What is it like to celebrate your 7th birthday one month after moving to a foreign country where almost nobody speaks your native language?
(Picture is of Sophia playing in the snow outside Duman Center. She wrote her name in the snow with her feet.)
I was rather concerned about what it would be like, especially after she had a long Skype talk with a Greenville friend on Sunday--she had a great, one-hour talk (they ended up playing with their stuffed animals over Skype) but when it ended, she said she didn't want to have a birthday. Why? Because she had no friends, no one would give her presents.
She went up and down during the week about her excitement for her birthday. We woke up at 7 am on 12 November so she could Skype her friend before her friend's bedtime on Wednesday night. I had had difficulty wrapping her presents the night before--the only wrapping paper I had found during my Saturday excursion was over 1000 Tenge, so I had not bought any--but in the end was proud of what I did with the little resources I had. One present was wrapped in the large sheet of paper that had come with the clothes-dryer rack; another present was wrapped in a scarf and tied with a sparkly ribbon (that I had accidentally brought with me from the States). I put these presents next to the large stuffed dog (unwrapped) on her windowsill, and closed the curtains.
Christie had given her a bag with a present inside the day before, and Sophia had carried that bag with her everywhere, peeking in enough to see that it was something pink. I put that next to the presents.
So when she woke up, I told her to look by her window, and she could see her presents and the dog.
She was quite pleased with the dog; however, I would not let her open any presents or eat the cake until later in the day. We had plans for part of the day, but I wanted something to do during the later part of the day. I would have preferred there to be school on this day, so she could bring cake to school and celebrate there--a bit merrier than just mommy and me.
We did have plans--I had planned to take her to Duman Center and the aquarium. The day before, Lynn had run into Irene's parents and told them about Sophia's birthday and got the dad's phone number, which she proudly handed over to me. I had called him and he agreed to take Irene to Duman at 11:30. So Sophia would have one other child to celebrate her birthday!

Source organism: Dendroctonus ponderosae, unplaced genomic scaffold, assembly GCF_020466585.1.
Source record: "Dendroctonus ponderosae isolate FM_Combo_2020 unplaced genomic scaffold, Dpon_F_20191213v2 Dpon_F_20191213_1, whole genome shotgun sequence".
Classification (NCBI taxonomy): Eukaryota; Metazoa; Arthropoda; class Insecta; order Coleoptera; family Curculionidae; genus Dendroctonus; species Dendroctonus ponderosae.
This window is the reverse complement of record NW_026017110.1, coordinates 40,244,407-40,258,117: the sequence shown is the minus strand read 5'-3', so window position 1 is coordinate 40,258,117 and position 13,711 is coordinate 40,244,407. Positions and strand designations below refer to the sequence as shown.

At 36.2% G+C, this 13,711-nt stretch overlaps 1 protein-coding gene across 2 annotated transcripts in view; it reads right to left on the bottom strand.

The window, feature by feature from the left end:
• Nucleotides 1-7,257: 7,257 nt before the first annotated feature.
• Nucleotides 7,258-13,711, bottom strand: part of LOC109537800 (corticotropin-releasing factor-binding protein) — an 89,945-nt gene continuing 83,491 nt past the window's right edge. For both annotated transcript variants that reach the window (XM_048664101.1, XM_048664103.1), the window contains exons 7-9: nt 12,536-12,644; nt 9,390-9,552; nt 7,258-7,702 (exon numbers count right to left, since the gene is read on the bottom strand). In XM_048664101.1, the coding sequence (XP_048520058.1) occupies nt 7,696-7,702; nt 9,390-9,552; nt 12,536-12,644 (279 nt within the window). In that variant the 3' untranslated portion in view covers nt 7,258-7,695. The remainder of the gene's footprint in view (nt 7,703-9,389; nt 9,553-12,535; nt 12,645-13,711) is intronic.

We took Bus 35 and sat anxiously by the foggy windows, unsure exactly where our stop would be. It was a long ride, over the river, past Beyterek, and on and on. I hoped that we had not missed our stop. Christie had said I would recognize it because it is across the street from the circus, which is in a circular building. It's amazing how many circular buildings there are.
Finally I saw the letters "Думан" --Duman-- and knew our stop would be next.
We exited and played in the snow for over half an hour, waiting for Irene. Finally I was freezing and tried to call her father. Well, the number I had would not work. Later I would learn that to dial a cell phone from a cell phone you must first dial a plus sign (+). Really? How odd. (Everybody who I have called has called me first, and I have simply saved their number in my phone; hence, I've never had to pay attention to the +.)
As I was calling Lynn to double-check the phone number, Irene showed up with her mother and father. They would spend the day with us. I had half expected that the driver would drop Irene off. I had taken plenty of money, unsure of how expensive at day at Duman with two young girls would be.
I am not very forceful when it comes to money; Irene's father quickly strode over to the payment booth and bought us entrance tokens before I could say anything. It was nice being with another foreigner, as his Russian is worse than mine, and we tried to enter but were told we couldn't--we needed to check our coats first. So off came the heavy coats, the scarves, the hats, the gloves, etc, etc. Then we entered the main complex.